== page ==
COVID-19 has accelerated the growth of online retail in Australia and brought the battle between landlords and retailers to a head.
And this is only one example of how retail has changed for Australians in the face of the COVID-19 pandemic. It has been undergoing a transformation for many years, with the reckoning of ‘digital versus physical’ finding shopping malls and departments stores slowly emptying as online continues to grow.
This Christmas is going to be unlike any we’ve had before and there are a variety of customer behaviours that must now be considered ‘normal’. To make sure you have a merry Christmas this year, here are the changes that you need to be across as a retailer.
In 2019, Australia Post predicted that online shopping would make up between 16 and 18 per cent of all retail spending in Australia by 2025. However, by April of this year more people were shopping online than ever before – an increase of 31 per cent over the same time in 2019.
Australia Post has accordingly changed its thinking, and now expects online retail to command a 15 per cent share of the total retail market by the end of this year. Yet while Australian consumers have taken to the internet during COVID-19 to continue purchasing, there is still a place for bricks and mortar stores, especially as lockdowns begin to ease across the country.
Many retailers are using physical stores to service online orders, maintaining their store fronts for people who want a traditional shopping experience and staying front of mind for foot traffic. Striking the right balance between online and offline will be important come Christmas, so making sure there are offers that appeal to both spectrums that can entice purchasers will be important.
The use of cash has been falling in Australia for years, making up just over 30 percent of purchases in 2019, down from 43 per cent in 2016.
The COVID-19 pandemic has pushed electronic payments even more to the forefront. The advice from the World Health Organisation that cash may have played a role in the spread of COVID-19 caused many retailers to go cashless at speed. Even today, with evidence of the role of cash in spreading the virus mostly debunked, businesses are maintaining a mostly cashless retail model, just in case.
The decrease in cash use is also explained by the rise in online shopping. There’s less need to be walking around with a stack of bills in your wallet or purse. On top of that, digital wallets such as Apple Wallet and Google Pay mean that people can enjoy frictionless purchases wherever they go.
Afterpay / Zip / Klarna and others have taken the concept of the lay-by and brought it into the 21st century.
Afterpay allows people to walk out of a store (or checkout online) with their goods and then pay them off over 4 instalments, including one at the time of purchase.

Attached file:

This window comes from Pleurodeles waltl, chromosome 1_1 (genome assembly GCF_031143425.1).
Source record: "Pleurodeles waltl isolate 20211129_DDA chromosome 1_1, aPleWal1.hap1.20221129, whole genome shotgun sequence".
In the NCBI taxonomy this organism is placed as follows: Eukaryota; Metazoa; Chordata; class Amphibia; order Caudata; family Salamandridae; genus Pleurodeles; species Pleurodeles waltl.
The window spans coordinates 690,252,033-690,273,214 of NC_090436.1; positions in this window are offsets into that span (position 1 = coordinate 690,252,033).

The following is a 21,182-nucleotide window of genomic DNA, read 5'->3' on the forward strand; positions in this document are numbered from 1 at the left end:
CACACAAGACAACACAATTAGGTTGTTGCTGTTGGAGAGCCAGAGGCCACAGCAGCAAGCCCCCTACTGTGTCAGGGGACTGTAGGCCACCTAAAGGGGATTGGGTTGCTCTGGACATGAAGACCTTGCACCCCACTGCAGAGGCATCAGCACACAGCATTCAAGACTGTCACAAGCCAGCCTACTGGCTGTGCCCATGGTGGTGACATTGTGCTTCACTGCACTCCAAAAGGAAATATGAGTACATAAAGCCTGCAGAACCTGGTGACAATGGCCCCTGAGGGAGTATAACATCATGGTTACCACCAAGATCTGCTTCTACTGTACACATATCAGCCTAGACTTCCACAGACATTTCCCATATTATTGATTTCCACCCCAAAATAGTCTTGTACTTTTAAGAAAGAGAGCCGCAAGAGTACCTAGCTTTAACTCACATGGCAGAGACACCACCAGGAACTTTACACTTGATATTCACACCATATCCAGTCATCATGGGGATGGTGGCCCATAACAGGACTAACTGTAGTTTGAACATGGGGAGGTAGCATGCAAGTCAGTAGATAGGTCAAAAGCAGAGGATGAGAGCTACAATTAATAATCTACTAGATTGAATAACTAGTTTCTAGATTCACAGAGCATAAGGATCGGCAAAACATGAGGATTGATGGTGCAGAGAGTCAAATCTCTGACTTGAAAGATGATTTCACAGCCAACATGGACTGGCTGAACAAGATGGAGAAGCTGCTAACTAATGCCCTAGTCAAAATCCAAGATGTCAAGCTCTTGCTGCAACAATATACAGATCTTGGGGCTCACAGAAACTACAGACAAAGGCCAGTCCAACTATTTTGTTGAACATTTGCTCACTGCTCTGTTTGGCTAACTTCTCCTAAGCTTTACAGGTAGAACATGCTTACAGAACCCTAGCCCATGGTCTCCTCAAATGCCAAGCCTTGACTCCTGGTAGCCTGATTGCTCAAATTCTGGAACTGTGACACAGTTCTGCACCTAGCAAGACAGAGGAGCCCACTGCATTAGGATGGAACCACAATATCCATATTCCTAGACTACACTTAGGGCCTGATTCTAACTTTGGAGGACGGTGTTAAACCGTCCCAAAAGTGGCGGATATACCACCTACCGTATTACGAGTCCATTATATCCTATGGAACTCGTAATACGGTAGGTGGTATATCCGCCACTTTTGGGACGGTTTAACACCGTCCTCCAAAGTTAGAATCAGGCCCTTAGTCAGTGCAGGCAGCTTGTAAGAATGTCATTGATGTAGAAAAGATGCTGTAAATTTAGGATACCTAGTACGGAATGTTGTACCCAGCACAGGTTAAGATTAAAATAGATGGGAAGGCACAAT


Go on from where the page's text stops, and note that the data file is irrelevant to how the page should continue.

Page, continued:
The dopamine hit of buying something is often tempered by the thought of how much it cost, or the interest you might have to pay on the purchase if you’re using credit. Afterpay’s no interest and no fees rule (except for late payments) means that many are shopping guilt free, and abandoning credit cards that can cost an arm and a leg if they aren’t managed properly. Offering Afterpay access will be an important step for many retailers this Christmas as it will show an understanding of the difficult financial situation for many shoppers while still enabling them to purchase.
One somewhat surprising side-effect of the COVID-19 pandemic has been the impact on credit cards.
With less cash purchases and more online shopping, many could be forgiven for assuming that credit cards are running hot. However, the Reserve Bank Australia recently revealed that there has been a nearly 8 per cent decrease in credit card transactions since the pandemic began.
With other purchase options like Afterpay on the market, taking on unnecessary credit card debt is probably seen by many as a bridge too far. This, coupled with higher unemployment and recent economic contractions, has meant many consumers letting go of their once trusty credit cards.
This general move away from cards is further fuelling the need for retailers to offer alternative ways of purchasing to customers, giving them the option to buy the way they want to, not the way they feel they have to.
The key this Christmas will be to give the people what they want - an enjoyable holiday period. The changes made by brands this year in the face of the pandemic have largely been to make things less stressful and easier on people.
This Christmas we will see the new balancing the old, and it’s essential to remain mindful of the challenges your customers face and the different ways they will interact with brands. A considerate and personalised approach will allow you to accommodate new shopping behaviours while delivering the best possible service for your customers. And we will all hopefully have an enjoyable and safe Christmas.